The U.S. Department of Transportation’s National Highway Traffic Safety Administration will hold two public meetings this spring to gather input as it develops guidelines for the safe deployment of automated safety technology. The meetings, to be held in Washington, D.C., and California, will gather information on a series of issues related to safe operation of automated vehicles as part of NHTSA’s efforts to provide manufacturers with operational guidance.
The agency on Friday released an initial assessment of current Federal Motor Vehicle Safety Standards that identifies key challenges in full deployment of automated vehicles. The report, prepared by USDOT’s Volpe National Transportation Systems Center, found that there are few existing federal regulatory hurdles to deployment of automated vehicles with traditional designs and equipment to accommodate a human driver.
The Volpe team conducted two reviews of the FMVSS: a driver reference scan to identify which standards include an explicit or implicit reference to a human driver and an automated vehicle concepts scan to identify which standards could pose a challenge for a wide range of automated vehicle capabilities and concepts. In summary, the review revealed that there are few barriers for automated vehicles to comply with FMVSS, as long as the vehicle does not significantly diverge from a conventional vehicle design. Yet, automated vehicles that begin to push the boundaries of conventional design (e.g., alternative cabin layouts,alternative cabin layouts, omission of manual controls) would be constrained by the current FMVSS or may not fully meet the objectives of the FMVSS.
Many standards, as currently written, are based on assumptions of conventional vehicle designs and thus pose challenges for certain design concepts, particularly for ‘driverless’ concepts where human occupants have no way of driving the vehicle. Some constraints, of course, may be warranted; this work does not assess the merits of potential future requirements for such vehicles.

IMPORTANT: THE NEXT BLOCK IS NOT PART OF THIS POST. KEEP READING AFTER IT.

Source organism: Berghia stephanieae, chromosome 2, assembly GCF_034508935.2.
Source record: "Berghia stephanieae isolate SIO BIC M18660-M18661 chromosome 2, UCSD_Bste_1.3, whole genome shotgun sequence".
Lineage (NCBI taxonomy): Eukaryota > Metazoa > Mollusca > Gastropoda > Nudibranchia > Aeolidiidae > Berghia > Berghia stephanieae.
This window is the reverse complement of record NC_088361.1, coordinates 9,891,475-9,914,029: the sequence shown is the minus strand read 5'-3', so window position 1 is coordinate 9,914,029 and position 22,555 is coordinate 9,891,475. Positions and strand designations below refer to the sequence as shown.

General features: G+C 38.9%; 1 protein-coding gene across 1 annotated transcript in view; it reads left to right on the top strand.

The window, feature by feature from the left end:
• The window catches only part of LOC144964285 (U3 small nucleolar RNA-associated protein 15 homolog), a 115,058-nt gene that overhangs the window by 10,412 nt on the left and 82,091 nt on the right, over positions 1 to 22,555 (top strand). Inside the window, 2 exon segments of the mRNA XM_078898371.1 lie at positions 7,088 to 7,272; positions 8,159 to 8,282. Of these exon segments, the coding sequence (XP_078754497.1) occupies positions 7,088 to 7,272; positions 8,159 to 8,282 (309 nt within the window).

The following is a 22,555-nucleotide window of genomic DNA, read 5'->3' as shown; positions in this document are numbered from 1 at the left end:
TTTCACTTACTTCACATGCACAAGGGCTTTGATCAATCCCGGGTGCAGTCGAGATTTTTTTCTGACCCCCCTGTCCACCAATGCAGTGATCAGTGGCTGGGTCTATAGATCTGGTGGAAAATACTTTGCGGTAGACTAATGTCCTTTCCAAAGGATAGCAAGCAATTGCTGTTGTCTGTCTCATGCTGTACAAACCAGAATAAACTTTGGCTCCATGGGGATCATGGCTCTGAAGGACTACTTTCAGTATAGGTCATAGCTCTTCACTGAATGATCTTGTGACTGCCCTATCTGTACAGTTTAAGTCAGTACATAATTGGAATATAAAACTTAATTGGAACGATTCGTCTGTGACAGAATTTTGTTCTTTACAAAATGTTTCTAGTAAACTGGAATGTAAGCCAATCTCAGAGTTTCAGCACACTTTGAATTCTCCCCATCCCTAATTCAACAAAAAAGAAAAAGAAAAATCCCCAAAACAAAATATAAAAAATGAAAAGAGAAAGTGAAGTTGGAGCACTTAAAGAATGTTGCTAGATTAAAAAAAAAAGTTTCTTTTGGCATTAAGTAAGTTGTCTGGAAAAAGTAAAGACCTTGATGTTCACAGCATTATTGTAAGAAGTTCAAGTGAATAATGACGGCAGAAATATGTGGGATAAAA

Many standards, as currently written, are based on assumptions of conventional vehicle designs and thus pose challenges for certain design concepts, particularly for ‘driverless’ concepts where human occupants have no way of driving the vehicle. Some constraints, of course, may be warranted; te work does not assess the merits of potential future requirements for such vehicles.
The Volpe Center produced the report at the request of NHTSA and DOT’s Intelligent Transportation Systems Joint Program Office.
“The Volpe Center report is a great first look at the current standards, and it highlights the need for the actions Secretary Foxx outlined in January,” said NHTSA Administrator Mark Rosekind. “It also shows there are few current restrictions on some automated vehicle concepts, which highlights the need to establish clear expectations for their safe operation. At the same time, for other vehicle designs, the agency has more work to do to ensure the safety of new innovations, and we look forward to learning more from stakeholders as we start that work.”
NHTSA will hold its first public meeting on April 8 at USDOT Headquarters in Washington, D.C. Details on date and location of the second meeting in California, as well as how members of the public can participate, will be published soon.